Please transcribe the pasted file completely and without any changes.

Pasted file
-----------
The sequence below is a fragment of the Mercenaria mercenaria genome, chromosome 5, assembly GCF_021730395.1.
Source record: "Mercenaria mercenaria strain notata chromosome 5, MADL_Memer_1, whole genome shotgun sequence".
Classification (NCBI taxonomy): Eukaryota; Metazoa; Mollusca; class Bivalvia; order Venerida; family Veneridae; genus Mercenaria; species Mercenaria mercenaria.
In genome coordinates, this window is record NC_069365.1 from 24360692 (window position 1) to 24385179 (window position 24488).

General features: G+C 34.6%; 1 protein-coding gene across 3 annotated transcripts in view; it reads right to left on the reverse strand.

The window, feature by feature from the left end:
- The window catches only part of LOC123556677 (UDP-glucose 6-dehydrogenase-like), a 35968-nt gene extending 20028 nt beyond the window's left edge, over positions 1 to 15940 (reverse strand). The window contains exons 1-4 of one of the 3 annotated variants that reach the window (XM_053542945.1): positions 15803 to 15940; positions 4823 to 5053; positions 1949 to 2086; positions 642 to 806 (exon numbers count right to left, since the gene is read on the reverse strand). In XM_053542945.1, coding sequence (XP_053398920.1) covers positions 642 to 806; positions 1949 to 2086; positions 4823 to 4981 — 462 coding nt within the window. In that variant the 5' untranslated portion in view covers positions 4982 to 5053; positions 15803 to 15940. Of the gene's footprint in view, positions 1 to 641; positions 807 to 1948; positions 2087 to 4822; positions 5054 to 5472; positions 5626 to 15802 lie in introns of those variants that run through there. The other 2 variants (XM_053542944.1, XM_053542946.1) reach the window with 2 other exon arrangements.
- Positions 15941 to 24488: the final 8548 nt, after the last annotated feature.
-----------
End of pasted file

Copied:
The sequence below is a fragment of the Mercenaria mercenaria genome, chromosome 5, assembly GCF_021730395.1.
Source record: "Mercenaria mercenaria strain notata chromosome 5, MADL_Memer_1, whole genome shotgun sequence".
Classification (NCBI taxonomy): Eukaryota; Metazoa; Mollusca; class Bivalvia; order Venerida; family Veneridae; genus Mercenaria; species Mercenaria mercenaria.
In genome coordinates, this window is record NC_069365.1 from 24360692 (window position 1) to 24385179 (window position 24488).

General features: G+C 34.6%; 1 protein-coding gene across 3 annotated transcripts in view; it reads right to left on the reverse strand.

The window, feature by feature from the left end:
- The window catches only part of LOC123556677 (UDP-glucose 6-dehydrogenase-like), a 35968-nt gene extending 20028 nt beyond the window's left edge, over positions 1 to 15940 (reverse strand). The window contains exons 1-4 of one of the 3 annotated variants that reach the window (XM_053542945.1): positions 15803 to 15940; positions 4823 to 5053; positions 1949 to 2086; positions 642 to 806 (exon numbers count right to left, since the gene is read on the reverse strand). In XM_053542945.1, coding sequence (XP_053398920.1) covers positions 642 to 806; positions 1949 to 2086; positions 4823 to 4981 — 462 coding nt within the window. In that variant the 5' untranslated portion in view covers positions 4982 to 5053; positions 15803 to 15940. Of the gene's footprint in view, positions 1 to 641; positions 807 to 1948; positions 2087 to 4822; positions 5054 to 5472; positions 5626 to 15802 lie in introns of those variants that run through there. The other 2 variants (XM_053542944.1, XM_053542946.1) reach the window with 2 other exon arrangements.
- Positions 15941 to 24488: the final 8548 nt, after the last annotated feature.